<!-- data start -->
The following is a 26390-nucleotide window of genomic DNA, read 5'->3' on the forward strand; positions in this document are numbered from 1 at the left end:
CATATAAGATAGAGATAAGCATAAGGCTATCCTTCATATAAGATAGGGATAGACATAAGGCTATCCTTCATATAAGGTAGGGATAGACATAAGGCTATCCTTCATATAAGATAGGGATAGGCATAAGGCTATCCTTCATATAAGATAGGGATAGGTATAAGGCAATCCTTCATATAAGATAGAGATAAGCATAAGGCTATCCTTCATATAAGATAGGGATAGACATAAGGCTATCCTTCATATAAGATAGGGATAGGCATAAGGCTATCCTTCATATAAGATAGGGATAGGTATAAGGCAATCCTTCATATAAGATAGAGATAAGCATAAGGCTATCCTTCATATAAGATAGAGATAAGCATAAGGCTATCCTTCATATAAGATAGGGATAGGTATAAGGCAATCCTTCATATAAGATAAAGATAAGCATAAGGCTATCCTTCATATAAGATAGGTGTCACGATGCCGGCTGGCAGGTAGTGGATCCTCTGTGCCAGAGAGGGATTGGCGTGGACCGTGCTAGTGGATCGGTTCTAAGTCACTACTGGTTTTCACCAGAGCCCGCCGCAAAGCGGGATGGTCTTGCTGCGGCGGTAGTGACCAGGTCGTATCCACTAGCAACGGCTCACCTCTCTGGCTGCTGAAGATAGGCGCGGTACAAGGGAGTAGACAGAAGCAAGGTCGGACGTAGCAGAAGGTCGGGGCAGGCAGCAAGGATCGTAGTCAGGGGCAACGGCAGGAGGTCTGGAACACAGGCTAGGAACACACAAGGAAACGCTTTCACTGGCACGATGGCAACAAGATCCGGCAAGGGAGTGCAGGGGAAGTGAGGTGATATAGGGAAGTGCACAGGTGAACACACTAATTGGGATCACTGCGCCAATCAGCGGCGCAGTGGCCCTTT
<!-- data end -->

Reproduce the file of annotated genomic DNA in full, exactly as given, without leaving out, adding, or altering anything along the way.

The following is a 26390-nucleotide window of genomic DNA, read 5'->3' on the forward strand; positions in this document are numbered from 1 at the left end:
CATATAAGATAGAGATAAGCATAAGGCTATCCTTCATATAAGATAGGGATAGACATAAGGCTATCCTTCATATAAGGTAGGGATAGACATAAGGCTATCCTTCATATAAGATAGGGATAGGCATAAGGCTATCCTTCATATAAGATAGGGATAGGTATAAGGCAATCCTTCATATAAGATAGAGATAAGCATAAGGCTATCCTTCATATAAGATAGGGATAGACATAAGGCTATCCTTCATATAAGATAGGGATAGGCATAAGGCTATCCTTCATATAAGATAGGGATAGGTATAAGGCAATCCTTCATATAAGATAGAGATAAGCATAAGGCTATCCTTCATATAAGATAGAGATAAGCATAAGGCTATCCTTCATATAAGATAGGGATAGGTATAAGGCAATCCTTCATATAAGATAAAGATAAGCATAAGGCTATCCTTCATATAAGATAGGTGTCACGATGCCGGCTGGCAGGTAGTGGATCCTCTGTGCCAGAGAGGGATTGGCGTGGACCGTGCTAGTGGATCGGTTCTAAGTCACTACTGGTTTTCACCAGAGCCCGCCGCAAAGCGGGATGGTCTTGCTGCGGCGGTAGTGACCAGGTCGTATCCACTAGCAACGGCTCACCTCTCTGGCTGCTGAAGATAGGCGCGGTACAAGGGAGTAGACAGAAGCAAGGTCGGACGTAGCAGAAGGTCGGGGCAGGCAGCAAGGATCGTAGTCAGGGGCAACGGCAGGAGGTCTGGAACACAGGCTAGGAACACACAAGGAAACGCTTTCACTGGCACGATGGCAACAAGATCCGGCAAGGGAGTGCAGGGGAAGTGAGGTGATATAGGGAAGTGCACAGGTGAACACACTAATTGGGATCACTGCGCCAATCAGCGGCGCAGTGGCCCTTT